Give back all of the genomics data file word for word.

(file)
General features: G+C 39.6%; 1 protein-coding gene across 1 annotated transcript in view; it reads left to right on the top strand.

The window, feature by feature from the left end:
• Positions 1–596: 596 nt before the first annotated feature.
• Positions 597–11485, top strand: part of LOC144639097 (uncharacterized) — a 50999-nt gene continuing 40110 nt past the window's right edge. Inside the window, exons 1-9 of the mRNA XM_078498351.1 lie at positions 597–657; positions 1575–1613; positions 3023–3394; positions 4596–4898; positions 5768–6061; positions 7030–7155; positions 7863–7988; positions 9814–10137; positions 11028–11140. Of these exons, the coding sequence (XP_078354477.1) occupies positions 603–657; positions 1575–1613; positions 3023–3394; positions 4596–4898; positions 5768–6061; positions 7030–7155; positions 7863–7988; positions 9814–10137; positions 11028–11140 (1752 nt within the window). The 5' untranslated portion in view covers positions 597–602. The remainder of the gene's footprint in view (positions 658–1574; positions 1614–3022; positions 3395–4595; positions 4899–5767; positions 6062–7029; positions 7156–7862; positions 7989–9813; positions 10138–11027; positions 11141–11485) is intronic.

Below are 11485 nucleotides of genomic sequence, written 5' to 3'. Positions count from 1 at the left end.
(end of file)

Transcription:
General features: G+C 39.6%; 1 protein-coding gene across 1 annotated transcript in view; it reads left to right on the top strand.

The window, feature by feature from the left end:
• Positions 1–596: 596 nt before the first annotated feature.
• Positions 597–11485, top strand: part of LOC144639097 (uncharacterized) — a 50999-nt gene continuing 40110 nt past the window's right edge. Inside the window, exons 1-9 of the mRNA XM_078498351.1 lie at positions 597–657; positions 1575–1613; positions 3023–3394; positions 4596–4898; positions 5768–6061; positions 7030–7155; positions 7863–7988; positions 9814–10137; positions 11028–11140. Of these exons, the coding sequence (XP_078354477.1) occupies positions 603–657; positions 1575–1613; positions 3023–3394; positions 4596–4898; positions 5768–6061; positions 7030–7155; positions 7863–7988; positions 9814–10137; positions 11028–11140 (1752 nt within the window). The 5' untranslated portion in view covers positions 597–602. The remainder of the gene's footprint in view (positions 658–1574; positions 1614–3022; positions 3395–4595; positions 4899–5767; positions 6062–7029; positions 7156–7862; positions 7989–9813; positions 10138–11027; positions 11141–11485) is intronic.

Below are 11485 nucleotides of genomic sequence, written 5' to 3'. Positions count from 1 at the left end.